Monday, April 18, 2016

Fundamentals matter in the oil markets. Adding EOG Resources to the portfolio



In their April 14, 2016 Oil Market Report, the International Energy Agency (IEA) forecasts that world oil demand will be pushing 97.0 million barrels per day by year-end. That compares to 94.8 million barrels per day in the first quarter.


In their Oil Market Report, IEA reported that OPEC crude oil production declined by 90,000 barrels per day in March. Ongoing outages in Nigeria, the UAE and Iraq more than offset a further increase from Iran and higher flows from Angola. Supply from Saudi Arabia dipped in March, but held near 10.2 million barrels per day.


The U.S. active drilling rig count has dropped off of a cliff to the lowest level in more than 70 years. On Friday, April 15 Baker Hughes (BHI) reported that there are only 351 rigs drilling for oil in the United States, compared to 1,609 in October, 2014.

In Canada, only 10 rigs are now drilling for oil. There are no areas in Canada where drilling new wells makes sense at $40 oil.

Most of the countries in Latin America are now reporting production declines.

The U.S. Energy Information Administration’s Drilling Productivity Report, which tracks activity in the seven largest producing regions of the country, says oil production from these key areas will fall by 114,000 barrels per day from April to May. Since there is now very little drilling activity outside of these key areas, it safe to say that from April to December oil production just in the onshore U.S. may decline by 1,000,000 barrels per day. Oil production in the Gulf of Mexico is expected to increase this year by 150,000 to 200,000 barrels per day to soften the overall U.S. rate of decline.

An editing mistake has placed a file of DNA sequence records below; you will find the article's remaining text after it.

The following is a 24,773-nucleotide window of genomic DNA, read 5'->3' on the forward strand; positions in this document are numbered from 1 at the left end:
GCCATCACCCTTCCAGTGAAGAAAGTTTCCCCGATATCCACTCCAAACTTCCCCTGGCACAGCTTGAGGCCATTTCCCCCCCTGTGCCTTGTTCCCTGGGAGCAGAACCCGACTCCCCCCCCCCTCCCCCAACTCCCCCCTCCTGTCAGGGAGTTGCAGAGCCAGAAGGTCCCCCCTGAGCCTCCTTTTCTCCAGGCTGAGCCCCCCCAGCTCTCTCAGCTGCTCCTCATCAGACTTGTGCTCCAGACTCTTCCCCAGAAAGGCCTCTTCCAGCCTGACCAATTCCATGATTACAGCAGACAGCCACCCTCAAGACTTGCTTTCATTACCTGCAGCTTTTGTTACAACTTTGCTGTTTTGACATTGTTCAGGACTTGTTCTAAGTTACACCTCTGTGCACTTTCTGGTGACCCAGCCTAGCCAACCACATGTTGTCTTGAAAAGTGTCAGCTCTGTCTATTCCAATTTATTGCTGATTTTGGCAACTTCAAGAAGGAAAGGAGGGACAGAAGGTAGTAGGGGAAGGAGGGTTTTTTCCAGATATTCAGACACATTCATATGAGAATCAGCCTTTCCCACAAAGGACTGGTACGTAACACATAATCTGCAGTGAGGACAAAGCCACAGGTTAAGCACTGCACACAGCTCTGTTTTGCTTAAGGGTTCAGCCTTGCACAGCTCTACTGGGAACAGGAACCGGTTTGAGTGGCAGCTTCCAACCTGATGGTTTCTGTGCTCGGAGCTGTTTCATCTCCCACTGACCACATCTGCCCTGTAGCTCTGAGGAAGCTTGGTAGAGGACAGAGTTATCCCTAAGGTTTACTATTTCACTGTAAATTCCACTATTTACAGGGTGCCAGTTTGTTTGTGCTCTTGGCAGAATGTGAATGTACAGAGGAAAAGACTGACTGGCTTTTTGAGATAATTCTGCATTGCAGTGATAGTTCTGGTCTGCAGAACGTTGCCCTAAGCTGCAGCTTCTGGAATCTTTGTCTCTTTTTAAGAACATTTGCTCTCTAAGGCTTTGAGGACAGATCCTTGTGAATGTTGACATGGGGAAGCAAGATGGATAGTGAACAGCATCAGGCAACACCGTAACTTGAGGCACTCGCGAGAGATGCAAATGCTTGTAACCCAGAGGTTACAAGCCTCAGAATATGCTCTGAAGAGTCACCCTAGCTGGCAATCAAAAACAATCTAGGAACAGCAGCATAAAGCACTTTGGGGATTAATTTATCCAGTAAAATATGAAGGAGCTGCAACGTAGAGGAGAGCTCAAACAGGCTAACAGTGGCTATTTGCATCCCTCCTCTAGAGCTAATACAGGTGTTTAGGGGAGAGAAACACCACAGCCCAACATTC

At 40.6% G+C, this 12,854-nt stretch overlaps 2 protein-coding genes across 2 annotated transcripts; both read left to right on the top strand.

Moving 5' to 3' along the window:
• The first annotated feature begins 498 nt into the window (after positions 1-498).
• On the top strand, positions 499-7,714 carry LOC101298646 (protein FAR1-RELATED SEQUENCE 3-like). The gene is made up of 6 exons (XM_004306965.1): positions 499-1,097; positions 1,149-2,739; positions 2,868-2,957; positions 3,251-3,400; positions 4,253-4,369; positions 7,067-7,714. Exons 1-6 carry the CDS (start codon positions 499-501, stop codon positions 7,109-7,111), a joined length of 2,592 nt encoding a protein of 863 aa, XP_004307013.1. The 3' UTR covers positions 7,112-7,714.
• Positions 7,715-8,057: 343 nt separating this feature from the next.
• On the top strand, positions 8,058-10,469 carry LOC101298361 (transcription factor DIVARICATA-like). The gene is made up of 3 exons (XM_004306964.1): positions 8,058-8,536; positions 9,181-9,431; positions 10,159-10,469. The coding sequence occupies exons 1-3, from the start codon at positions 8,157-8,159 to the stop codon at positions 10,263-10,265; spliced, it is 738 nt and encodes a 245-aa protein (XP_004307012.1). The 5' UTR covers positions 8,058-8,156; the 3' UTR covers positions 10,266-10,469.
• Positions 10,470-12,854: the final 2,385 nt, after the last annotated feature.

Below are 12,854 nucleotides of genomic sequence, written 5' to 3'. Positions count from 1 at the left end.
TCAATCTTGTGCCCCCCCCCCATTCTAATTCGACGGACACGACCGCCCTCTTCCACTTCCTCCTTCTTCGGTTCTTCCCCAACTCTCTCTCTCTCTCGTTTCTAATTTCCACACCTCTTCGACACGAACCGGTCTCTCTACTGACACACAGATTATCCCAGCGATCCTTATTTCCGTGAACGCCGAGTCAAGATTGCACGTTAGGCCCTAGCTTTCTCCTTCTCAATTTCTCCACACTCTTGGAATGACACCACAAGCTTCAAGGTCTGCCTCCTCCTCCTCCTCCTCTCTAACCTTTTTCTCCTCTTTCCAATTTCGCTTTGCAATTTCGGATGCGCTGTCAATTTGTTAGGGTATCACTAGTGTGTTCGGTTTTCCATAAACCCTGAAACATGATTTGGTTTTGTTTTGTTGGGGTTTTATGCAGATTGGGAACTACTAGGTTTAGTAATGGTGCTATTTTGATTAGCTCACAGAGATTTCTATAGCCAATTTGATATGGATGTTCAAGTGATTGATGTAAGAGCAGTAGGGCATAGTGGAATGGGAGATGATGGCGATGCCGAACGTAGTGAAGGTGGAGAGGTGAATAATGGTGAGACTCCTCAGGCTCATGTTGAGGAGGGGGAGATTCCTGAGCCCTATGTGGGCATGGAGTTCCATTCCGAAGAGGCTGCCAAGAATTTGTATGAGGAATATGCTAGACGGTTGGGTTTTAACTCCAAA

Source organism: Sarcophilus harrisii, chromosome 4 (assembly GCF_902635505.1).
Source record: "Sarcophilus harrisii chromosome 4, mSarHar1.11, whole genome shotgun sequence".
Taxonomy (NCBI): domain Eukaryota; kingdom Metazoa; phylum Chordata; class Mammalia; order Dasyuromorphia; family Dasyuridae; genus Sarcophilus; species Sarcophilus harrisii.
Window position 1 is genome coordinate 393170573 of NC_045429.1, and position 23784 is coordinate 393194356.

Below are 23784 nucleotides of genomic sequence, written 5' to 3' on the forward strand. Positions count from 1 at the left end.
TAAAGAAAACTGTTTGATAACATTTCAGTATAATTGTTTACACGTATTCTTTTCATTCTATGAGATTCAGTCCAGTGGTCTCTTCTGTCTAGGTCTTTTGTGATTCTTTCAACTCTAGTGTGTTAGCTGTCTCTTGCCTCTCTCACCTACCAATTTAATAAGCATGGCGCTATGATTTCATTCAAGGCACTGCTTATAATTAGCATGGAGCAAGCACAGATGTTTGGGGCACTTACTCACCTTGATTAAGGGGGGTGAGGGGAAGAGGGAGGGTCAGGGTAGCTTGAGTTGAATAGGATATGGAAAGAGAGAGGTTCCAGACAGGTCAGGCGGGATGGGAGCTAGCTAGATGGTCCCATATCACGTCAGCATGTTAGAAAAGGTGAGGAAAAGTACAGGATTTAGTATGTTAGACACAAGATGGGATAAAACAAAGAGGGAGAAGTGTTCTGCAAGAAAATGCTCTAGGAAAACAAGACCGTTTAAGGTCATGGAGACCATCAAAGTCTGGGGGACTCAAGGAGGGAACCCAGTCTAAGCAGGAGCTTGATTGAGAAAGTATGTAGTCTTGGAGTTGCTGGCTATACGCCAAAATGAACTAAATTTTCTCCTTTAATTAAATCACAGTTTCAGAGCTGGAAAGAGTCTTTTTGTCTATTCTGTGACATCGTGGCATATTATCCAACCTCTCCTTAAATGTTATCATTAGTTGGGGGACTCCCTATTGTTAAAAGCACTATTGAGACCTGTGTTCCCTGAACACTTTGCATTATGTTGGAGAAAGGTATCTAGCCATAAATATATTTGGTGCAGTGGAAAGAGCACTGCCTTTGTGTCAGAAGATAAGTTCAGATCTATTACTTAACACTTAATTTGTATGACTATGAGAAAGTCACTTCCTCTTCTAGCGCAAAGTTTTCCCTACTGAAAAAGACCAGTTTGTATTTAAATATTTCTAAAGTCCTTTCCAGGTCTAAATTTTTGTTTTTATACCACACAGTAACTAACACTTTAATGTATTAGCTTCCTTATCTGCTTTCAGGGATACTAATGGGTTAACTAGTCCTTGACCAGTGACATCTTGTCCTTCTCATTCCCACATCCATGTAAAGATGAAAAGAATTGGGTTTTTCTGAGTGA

U.S. oil production peaked at 9.7 million barrels per day in April, 2015. By January, 2017 we’ll be fortunate to be producing 8.0 million barrels per day. Kiss those dreams of Energy Independence good bye.

It is never different this time as some commentators insist. Speculating on turns in commodity pricing is difficult because you can never catch the exact bottom. There is no email, memo, or text from Wall Street telling you when the bottom is in. 

We do know that when the price of a commodity goes below the marginal cost to produce it eventually supply will contract as no one is going to produce for a loss, at least for a long period of time. Demand actually goes up in many cases when the price of a commodity is down.

Nevertheless, it appears that supply destruction is finally taking place. I have to admit I was a year early in my predictions for a turn in oil prices. However, it now seems that US production is on the decline. Credit for new drilling is scarce and we have seen many over leveraged companies declare bankruptcy. 

We know the demand for oil will increase by about 1 million barrels per year every year. Couple this demand growth with natural depletion of 6% per year and add two years of substantial under investment and one can see how an oil price rise is in our future. I have held onto several of my oil speculations and I suspect they will be moving higher with the oil price. I am also adding EOG Resources (EOG) to my portfolio. 

EOG is the largest best capitalized shale producer in the US. It will survivor and it will prosper as it will be able to add acreage as other companies go bankrupt. 

What I really like about EOG is that they have set their business up so that they can break even at $30 per barrel. I suspect we could be at $60 per barrel by this summer. That is some decent gearing to the oil price if it in fact happens. 

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